Years later, we found ourselves living in Michigan (my second TOD to the Wolverine state!) and a bad thunderstorm with high winds came off of Lake Michigan and hit our little town, knocking power out for 3 days.  I was 5 months pregnant at the time with our son, and feeling like a beached whale in the hot humidity. (No power means no air conditioning!)  The hubby hooked up our gas-powered generator (running off our stored gas supply) and we were the only people in town to have lights and a cold, running refrigerator!  Well, almost the only people in town- the casino down the street that had its own back-up generators was happily taking gambler’s money and feeding a massive crowd at the buffet.  We kept the air conditioning off to save on electrical load (which made my bloated preggers body miserable), but we had lights and we happily ate a dinner I cooked in our home while everyone else was trying to find someplace that was open to purchase a meal (the grocery store was closed, everyone’s power was out, and no restaurants were open, save for the casino).  Being prepared has really paid off in our lifetime.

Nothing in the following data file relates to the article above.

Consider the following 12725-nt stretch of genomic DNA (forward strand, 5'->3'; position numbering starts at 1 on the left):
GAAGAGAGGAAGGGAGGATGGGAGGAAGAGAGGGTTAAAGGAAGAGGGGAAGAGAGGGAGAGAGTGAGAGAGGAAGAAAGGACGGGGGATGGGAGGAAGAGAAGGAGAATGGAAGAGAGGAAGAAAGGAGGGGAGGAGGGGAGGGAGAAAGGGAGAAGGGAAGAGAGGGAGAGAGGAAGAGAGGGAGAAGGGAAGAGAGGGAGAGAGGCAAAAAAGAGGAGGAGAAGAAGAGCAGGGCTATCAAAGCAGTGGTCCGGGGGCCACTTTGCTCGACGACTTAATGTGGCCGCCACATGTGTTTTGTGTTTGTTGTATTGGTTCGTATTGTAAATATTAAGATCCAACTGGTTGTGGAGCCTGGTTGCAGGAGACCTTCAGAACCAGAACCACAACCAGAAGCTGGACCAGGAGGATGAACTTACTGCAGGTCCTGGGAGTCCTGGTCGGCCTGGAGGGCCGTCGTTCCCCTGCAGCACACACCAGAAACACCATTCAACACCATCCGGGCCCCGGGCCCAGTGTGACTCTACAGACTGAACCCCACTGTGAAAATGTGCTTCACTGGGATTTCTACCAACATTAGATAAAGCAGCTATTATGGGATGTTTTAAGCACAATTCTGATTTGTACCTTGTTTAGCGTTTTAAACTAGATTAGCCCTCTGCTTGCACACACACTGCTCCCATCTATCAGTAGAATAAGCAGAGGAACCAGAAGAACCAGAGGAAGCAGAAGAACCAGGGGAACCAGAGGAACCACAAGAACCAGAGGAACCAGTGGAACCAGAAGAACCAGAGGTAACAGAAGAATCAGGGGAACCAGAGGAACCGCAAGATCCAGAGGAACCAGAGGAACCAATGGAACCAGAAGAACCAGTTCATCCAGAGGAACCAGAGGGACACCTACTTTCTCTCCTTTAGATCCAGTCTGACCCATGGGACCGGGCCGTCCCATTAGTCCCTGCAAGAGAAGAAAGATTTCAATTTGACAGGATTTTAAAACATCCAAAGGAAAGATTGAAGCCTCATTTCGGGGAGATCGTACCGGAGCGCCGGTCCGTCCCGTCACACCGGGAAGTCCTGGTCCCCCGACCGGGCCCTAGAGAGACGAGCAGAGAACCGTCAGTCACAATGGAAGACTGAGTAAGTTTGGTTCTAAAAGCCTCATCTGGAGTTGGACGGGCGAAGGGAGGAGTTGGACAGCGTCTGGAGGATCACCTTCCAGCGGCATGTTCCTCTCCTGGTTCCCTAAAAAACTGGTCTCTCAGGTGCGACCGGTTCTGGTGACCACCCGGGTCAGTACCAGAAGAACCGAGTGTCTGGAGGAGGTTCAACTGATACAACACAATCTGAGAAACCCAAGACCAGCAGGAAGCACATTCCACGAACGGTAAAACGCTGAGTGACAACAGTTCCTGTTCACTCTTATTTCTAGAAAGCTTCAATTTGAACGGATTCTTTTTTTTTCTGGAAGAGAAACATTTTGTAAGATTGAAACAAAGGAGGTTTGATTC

So what have we learned from all the natural disaster we have endured?  To continue to Prep and to always be Prepared!  Prepping has saved our lives more than once and has even helped us through periods of unemployment!  It has also exposed us to survival scenarios and how people react under pressure.  Prepping can save your life too if you start now!  You can learn from us, we teach Prepper and Survival classes to the general public for reasonable fees.  Just visit our website to find out more info.  www.schoolofselfreliance.wix.com/schoolofselfreliance



All Emergencies Share This:

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All emergencies share a common shared theme in regards to things needed to survive the emergency:

The importance of each component varies dependent on climate (in a winter climate, shelter is at the top of the list; in a hot climate, water is at the top of the list).

All basic survival needs in a wilderness environment can be broken down into the 5 Cs:

Cutting (a knife)
Combustion (ability to make fire)
Container (something to transport water, boil water, or to cook food in)
Cordage (rope for building shelters, making snares/fishing, etc)
Cover (poncho or tarp at the very least for shelter and for staying dry)

These principals can be applied to any Emergency Scenario in which you find yourself without equipment. All scenarios should be broken down to your basic needs for survival. By breaking it down to simple, straight-forward tasks and needs, you will clearly see what has to be done and be able to accomplish it one by one.